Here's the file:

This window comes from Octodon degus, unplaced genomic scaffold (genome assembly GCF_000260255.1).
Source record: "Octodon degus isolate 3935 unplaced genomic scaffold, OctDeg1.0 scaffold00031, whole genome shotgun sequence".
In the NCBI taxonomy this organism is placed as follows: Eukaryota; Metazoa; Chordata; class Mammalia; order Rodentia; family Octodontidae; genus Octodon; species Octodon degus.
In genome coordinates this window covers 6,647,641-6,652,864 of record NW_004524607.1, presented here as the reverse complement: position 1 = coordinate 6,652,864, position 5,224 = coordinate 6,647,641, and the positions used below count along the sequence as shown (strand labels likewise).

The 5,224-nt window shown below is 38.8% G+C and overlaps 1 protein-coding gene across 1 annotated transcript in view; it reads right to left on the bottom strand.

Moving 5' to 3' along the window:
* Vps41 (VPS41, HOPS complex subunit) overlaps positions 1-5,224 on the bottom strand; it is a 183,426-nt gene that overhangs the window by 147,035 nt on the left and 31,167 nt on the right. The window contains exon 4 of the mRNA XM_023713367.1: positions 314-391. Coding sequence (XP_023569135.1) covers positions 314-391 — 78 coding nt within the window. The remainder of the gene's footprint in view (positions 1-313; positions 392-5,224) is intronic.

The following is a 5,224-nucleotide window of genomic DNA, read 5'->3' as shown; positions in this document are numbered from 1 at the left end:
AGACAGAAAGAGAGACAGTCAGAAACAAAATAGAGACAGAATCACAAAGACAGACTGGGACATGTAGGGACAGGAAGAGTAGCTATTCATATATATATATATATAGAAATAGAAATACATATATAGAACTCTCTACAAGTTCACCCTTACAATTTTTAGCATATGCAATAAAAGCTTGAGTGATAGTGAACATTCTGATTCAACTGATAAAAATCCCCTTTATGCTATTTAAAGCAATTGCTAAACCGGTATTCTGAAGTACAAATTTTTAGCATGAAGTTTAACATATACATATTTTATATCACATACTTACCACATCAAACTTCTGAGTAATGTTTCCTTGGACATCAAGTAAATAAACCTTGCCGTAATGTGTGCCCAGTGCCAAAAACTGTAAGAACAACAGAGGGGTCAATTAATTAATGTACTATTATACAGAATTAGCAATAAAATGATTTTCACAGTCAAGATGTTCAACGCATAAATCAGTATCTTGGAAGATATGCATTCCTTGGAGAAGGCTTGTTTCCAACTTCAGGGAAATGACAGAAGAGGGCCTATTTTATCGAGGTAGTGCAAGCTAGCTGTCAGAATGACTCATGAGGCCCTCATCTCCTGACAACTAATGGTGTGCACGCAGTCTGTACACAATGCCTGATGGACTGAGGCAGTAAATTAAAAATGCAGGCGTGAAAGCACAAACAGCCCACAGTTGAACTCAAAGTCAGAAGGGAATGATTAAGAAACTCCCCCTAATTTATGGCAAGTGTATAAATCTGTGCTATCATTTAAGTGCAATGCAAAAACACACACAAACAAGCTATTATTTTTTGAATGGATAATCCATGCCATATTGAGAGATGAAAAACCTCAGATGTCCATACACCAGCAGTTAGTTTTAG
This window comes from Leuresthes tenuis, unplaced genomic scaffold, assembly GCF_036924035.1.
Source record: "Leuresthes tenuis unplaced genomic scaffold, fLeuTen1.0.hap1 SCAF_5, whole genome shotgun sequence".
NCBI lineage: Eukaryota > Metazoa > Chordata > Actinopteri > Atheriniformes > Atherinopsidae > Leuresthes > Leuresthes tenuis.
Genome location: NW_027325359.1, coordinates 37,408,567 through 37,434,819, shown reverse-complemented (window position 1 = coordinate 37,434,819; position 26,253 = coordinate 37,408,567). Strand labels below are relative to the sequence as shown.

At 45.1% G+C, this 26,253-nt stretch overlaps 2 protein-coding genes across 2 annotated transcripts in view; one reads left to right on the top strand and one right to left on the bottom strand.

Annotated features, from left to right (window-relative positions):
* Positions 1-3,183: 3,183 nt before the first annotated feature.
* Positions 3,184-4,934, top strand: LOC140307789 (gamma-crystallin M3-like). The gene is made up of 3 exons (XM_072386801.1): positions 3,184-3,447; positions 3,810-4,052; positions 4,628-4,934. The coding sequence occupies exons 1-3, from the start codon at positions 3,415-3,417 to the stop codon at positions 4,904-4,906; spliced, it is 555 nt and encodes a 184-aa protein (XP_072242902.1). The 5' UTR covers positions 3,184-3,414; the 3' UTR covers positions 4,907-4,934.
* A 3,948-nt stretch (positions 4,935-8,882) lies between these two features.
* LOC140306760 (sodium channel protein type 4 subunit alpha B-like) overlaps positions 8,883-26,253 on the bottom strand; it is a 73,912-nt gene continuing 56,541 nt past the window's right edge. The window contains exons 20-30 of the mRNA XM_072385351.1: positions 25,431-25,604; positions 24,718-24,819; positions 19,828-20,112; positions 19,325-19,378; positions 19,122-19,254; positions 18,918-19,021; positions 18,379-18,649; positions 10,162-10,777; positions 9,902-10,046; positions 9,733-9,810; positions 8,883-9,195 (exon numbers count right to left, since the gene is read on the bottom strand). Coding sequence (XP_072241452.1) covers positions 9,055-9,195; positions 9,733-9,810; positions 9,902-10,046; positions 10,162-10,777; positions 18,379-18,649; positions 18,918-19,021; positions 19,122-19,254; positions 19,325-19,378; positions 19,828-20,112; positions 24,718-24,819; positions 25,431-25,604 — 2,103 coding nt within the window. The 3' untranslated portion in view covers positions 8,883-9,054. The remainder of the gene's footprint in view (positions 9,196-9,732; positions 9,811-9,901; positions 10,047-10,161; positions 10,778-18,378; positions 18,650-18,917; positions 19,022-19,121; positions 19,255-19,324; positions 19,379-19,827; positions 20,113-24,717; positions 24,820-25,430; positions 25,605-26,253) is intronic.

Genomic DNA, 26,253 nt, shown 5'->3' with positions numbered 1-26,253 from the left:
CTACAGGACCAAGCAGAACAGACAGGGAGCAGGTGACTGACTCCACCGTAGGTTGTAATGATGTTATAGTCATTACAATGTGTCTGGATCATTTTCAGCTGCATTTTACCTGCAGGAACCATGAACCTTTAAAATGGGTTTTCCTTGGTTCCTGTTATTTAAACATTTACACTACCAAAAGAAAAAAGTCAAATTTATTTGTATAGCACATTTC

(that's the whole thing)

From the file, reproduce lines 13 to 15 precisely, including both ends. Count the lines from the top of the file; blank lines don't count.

Genome location: NW_027325359.1, coordinates 37,408,567 through 37,434,819, shown reverse-complemented (window position 1 = coordinate 37,434,819; position 26,253 = coordinate 37,408,567). Strand labels below are relative to the sequence as shown.

At 45.1% G+C, this 26,253-nt stretch overlaps 2 protein-coding genes across 2 annotated transcripts in view; one reads left to right on the top strand and one right to left on the bottom strand.

Annotated features, from left to right (window-relative positions):